Rescue dog: Albie's first visit to the city proves he's a people magnet

Rescue dog Albie dug his heels in on the parking lot ramp, but once out in Boston's chilly excuse for Spring, he unleashed his charm.

Courtesy of Peter Zheutlin
Rescue dog Albie walks up a cobblestone road in Boston over the Easter weekend with his owner, Peter Zheutlin, holding the leash.

My niece Annie and her boyfriend Jonah came to visit from Portland, Ore., recently. The Saturday before Easter was a beautiful one by Boston standards, the first decent day in what seemed like a millennium, so we took them on a walking tour of the city. It was so beautiful out that thousands upon thousands of pasty white Bostonians, their hands clenched into fists from 170 consecutive days of gripping ice scrapers, emerged from their burrows and thronged into the streets hoping to glimpse their shadows. It’s sad, really, to see people celebrating a day that in most of the country would be considered a day to hunker down and sit by the fire: breezy with temps in the low 50s. But that’s life in Beantown.

In any event, we took Albie, our rescue dog, with us. But what I failed to consider was that this was likely the first time he had ever been in a city. He came to us from rural Louisiana and since then he’s led a mostly suburban life, with some time spent in the hills of western Massachusetts.

We parked in an underground garage and when Albie emerged from the car he was totally spooked. Indoor garages are filled with sounds I barely noticed before: squealing tires, huge exhaust fans to ventilate the place, car doors slamming. I coaxed Albie toward the staircase but he refused, utterly refused, to enter the concrete stairwell. So I tried to walk him up the car ramp to the street but again he made a stand and decided to plunk himself down right in the middle of the driveway leading to the exit. While occupied trying to cajole Albie up the ramp I failed to notice a car had entered the garage just to my left and the lift gate was up at the very moment I managed to shift myself under it. When the gate came down on my head I was a little stunned but unhurt. Realizing the need for extreme measures, I picked up my 85-pound dog in both arms and carried him up the ramp to the street.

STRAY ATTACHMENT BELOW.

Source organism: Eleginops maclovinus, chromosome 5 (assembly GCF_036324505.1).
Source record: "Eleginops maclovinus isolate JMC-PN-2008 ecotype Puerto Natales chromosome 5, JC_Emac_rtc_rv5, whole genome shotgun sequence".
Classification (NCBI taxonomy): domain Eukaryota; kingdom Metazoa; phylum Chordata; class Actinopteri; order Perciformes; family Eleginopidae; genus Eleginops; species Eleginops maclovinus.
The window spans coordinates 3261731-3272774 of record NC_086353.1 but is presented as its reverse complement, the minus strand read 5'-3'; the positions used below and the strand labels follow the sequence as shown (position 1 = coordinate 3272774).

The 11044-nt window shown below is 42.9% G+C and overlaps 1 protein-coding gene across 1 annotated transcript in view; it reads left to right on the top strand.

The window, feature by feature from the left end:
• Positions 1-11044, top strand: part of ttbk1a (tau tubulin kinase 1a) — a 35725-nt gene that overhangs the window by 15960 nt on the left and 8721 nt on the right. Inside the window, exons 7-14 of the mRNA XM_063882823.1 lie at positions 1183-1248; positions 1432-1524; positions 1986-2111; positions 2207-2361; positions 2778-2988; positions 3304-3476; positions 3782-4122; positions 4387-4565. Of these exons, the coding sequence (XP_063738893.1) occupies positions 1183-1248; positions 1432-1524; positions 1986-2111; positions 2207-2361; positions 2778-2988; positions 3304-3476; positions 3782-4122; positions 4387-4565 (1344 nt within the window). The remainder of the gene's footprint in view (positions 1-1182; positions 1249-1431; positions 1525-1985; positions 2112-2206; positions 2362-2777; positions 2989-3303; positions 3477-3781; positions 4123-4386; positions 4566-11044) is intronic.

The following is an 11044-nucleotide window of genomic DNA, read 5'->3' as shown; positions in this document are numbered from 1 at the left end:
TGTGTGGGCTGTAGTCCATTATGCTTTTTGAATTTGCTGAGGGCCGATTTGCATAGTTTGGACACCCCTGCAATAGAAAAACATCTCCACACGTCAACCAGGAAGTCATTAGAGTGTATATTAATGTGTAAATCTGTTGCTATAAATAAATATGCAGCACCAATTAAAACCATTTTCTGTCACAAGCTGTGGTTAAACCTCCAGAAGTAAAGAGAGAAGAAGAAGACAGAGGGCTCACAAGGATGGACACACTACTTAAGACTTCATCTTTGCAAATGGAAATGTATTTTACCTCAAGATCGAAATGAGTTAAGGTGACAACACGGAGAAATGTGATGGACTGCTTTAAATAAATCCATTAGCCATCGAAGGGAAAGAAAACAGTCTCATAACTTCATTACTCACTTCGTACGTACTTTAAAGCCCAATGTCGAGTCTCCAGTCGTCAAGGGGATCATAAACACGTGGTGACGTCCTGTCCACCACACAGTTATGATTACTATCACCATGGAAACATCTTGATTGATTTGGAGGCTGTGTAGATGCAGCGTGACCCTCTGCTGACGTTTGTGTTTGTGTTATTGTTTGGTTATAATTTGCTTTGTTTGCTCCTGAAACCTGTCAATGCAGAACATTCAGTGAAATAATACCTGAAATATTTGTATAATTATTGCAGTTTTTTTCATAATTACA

There were so many people and new sights and sounds and other stimuli – city stuff – that Albie didn’t seem to know where to look or lurch next. He seemed puzzled trying to navigate through all the people, and his attention was constantly being hijacked by one sound or another: fire engines, workers tossing debris into trucks, a guy playing an instrument that looked as if it were designed by Dr. Seuss.

We walked through the Public Garden and over Beacon Hill to Quincy Market where huge crowds drew circles around the street performers. And before I knew it Albie was becoming one of the attractions himself. A young Japanese tourist posed with him while her boyfriend took pictures. A woman from Argentina wanted to share her ice cream with him. Every child under three feet tall just wanted to touch him. One little girl who looked utterly entranced didn’t even flinch when Albie gently reared up, rested both paws on her shoulders and nearly touched his nose to hers. He just doesn’t convey even an ounce of menace.

If you’re shy and need a way to open conversations with strangers, trust me, get an adorable dog and you’ll make more new friends in a day than Justin Bieber giving away free concert tickets.

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